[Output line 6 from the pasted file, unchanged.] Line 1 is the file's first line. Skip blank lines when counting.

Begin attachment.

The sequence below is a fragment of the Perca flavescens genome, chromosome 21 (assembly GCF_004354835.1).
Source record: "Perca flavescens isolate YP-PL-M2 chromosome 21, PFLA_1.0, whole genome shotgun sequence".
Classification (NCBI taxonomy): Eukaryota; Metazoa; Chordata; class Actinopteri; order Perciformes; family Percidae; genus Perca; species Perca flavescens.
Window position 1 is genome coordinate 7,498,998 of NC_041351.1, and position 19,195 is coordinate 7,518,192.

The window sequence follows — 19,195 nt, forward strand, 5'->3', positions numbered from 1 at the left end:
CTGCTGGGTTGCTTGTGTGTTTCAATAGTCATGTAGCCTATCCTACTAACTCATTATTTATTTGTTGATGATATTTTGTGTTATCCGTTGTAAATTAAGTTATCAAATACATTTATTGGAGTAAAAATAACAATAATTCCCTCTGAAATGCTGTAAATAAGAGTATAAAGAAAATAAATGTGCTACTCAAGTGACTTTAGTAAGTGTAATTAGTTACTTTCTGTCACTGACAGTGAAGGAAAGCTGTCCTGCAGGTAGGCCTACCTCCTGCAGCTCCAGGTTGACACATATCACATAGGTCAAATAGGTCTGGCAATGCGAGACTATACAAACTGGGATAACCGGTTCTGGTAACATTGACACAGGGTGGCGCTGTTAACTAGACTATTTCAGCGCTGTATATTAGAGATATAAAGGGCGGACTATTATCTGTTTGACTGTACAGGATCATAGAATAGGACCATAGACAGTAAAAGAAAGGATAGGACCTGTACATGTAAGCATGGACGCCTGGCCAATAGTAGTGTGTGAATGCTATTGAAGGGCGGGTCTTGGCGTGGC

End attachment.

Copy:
CTGCTGGGTTGCTTGTGTGTTTCAATAGTCATGTAGCCTATCCTACTAACTCATTATTTATTTGTTGATGATATTTTGTGTTATCCGTTGTAAATTAAGTTATCAAATACATTTATTGGAGTAAAAATAACAATAATTCCCTCTGAAATGCTGTAAATAAGAGTATAAAGAAAATAAATGTGCTACTCAAGTGACTTTAGTAAGTGTAATTAGTTACTTTCTGTCACTGACAGTGAAGGAAAGCTGTCCTGCAGGTAGGCCTACCTCCTGCAGCTCCAGGTTGACACATATCACATAGGTCAAATAGGTCTGGCAATGCGAGACTATACAAACTGGGATAACCGGTTCTGGTAACATTGACACAGGGTGGCGCTGTTAACTAGACTATTTCAGCGCTGTATATTAGAGATATAAAGGGCGGACTATTATCTGTTTGACTGTACAGGATCATAGAATAGGACCATAGACAGTAAAAGAAAGGATAGGACCTGTACATGTAAGCATGGACGCCTGGCCAATAGTAGTGTGTGAATGCTATTGAAGGGCGGGTCTTGGCGTGGC